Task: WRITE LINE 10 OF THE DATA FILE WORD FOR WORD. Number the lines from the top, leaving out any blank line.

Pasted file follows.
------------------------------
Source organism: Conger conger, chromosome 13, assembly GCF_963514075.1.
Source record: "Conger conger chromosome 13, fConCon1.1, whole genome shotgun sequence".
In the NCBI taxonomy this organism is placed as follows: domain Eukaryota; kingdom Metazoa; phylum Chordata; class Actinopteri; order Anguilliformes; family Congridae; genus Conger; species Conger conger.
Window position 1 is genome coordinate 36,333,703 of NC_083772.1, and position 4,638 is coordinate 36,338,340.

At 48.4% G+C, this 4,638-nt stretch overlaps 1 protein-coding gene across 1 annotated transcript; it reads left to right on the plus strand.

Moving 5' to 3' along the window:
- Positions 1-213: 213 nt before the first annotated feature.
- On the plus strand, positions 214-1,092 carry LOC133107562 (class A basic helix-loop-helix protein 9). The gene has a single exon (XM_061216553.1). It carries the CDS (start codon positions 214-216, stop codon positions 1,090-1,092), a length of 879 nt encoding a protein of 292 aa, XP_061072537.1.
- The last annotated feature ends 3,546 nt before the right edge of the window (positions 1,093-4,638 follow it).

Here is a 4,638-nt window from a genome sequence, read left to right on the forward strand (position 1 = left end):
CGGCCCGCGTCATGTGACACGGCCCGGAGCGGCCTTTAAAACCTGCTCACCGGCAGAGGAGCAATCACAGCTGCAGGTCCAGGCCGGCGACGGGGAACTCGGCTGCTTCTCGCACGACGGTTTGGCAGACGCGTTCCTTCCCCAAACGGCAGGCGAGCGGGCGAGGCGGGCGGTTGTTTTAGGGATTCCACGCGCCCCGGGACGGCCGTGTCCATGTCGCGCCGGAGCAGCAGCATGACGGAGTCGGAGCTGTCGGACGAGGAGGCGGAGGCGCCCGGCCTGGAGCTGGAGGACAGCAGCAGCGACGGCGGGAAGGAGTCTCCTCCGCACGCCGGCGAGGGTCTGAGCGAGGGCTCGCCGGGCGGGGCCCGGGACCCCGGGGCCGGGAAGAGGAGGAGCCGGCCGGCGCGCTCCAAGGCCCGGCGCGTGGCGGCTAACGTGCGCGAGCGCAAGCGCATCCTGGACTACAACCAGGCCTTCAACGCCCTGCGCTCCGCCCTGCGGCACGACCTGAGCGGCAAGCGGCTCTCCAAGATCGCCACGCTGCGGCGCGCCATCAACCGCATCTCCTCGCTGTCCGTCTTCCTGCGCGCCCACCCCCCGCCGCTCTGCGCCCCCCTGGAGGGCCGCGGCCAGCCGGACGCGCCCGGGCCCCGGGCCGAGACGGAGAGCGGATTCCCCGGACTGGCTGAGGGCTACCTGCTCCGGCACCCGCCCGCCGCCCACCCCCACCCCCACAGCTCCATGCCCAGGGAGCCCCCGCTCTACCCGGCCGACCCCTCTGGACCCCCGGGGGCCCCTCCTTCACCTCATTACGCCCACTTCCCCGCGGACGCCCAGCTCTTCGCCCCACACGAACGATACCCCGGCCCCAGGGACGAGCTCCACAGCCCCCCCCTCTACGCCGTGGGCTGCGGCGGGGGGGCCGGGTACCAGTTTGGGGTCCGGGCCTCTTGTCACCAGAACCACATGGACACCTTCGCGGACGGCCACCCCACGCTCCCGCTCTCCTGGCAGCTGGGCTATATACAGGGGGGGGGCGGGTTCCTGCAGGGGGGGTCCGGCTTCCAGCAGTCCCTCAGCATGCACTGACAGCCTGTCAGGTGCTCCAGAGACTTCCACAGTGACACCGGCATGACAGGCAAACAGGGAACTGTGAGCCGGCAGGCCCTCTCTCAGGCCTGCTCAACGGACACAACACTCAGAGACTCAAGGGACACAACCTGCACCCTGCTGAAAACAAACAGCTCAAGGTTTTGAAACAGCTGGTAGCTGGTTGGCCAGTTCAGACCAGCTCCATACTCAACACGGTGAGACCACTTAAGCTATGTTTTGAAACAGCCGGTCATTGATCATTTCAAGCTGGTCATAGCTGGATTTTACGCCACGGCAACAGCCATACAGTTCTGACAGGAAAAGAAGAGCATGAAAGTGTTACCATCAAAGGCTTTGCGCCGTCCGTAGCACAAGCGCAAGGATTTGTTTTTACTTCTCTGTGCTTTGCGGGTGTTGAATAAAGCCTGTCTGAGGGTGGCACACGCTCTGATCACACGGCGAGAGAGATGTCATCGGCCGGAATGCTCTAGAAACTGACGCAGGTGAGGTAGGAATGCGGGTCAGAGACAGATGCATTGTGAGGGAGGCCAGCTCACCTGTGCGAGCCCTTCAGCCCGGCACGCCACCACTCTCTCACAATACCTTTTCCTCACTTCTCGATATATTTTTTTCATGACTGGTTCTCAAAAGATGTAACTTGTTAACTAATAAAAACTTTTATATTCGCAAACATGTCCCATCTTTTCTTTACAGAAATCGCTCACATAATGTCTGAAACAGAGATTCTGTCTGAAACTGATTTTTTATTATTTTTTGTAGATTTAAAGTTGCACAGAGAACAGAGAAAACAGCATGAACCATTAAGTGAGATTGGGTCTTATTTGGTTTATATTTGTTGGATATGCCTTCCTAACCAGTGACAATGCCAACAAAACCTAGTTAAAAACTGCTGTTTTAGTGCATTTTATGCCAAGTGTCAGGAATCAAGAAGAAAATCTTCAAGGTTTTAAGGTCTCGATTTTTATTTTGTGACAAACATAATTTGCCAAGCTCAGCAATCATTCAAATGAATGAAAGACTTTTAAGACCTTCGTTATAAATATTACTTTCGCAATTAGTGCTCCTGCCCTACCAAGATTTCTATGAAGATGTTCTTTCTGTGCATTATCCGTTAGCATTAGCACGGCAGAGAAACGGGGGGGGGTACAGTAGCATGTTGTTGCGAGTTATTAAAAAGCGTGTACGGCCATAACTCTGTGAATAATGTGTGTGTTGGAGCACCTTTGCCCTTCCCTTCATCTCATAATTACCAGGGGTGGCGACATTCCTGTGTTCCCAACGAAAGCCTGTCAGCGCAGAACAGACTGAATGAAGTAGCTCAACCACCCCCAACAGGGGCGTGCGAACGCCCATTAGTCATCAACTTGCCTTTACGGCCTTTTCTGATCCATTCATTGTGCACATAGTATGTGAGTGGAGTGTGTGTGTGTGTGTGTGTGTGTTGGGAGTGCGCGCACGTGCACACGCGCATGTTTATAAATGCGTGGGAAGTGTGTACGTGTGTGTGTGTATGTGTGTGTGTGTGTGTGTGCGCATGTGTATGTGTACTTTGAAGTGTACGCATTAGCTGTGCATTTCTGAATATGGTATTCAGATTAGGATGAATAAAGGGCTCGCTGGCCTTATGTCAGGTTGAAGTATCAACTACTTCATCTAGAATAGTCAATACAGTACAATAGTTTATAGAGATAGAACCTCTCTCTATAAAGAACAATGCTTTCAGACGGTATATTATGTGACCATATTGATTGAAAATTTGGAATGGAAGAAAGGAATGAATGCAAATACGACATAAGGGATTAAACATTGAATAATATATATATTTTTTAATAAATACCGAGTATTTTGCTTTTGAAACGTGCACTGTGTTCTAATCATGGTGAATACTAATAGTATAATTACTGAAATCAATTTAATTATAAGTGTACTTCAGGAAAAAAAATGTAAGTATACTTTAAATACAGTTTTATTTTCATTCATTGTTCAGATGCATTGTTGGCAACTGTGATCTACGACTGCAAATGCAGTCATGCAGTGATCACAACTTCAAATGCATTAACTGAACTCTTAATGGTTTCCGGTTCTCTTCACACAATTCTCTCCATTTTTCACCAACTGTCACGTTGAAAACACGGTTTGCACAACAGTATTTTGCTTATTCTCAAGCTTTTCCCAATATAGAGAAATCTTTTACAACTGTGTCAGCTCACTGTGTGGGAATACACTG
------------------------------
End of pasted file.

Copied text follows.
Here is a 4,638-nt window from a genome sequence, read left to right on the forward strand (position 1 = left end):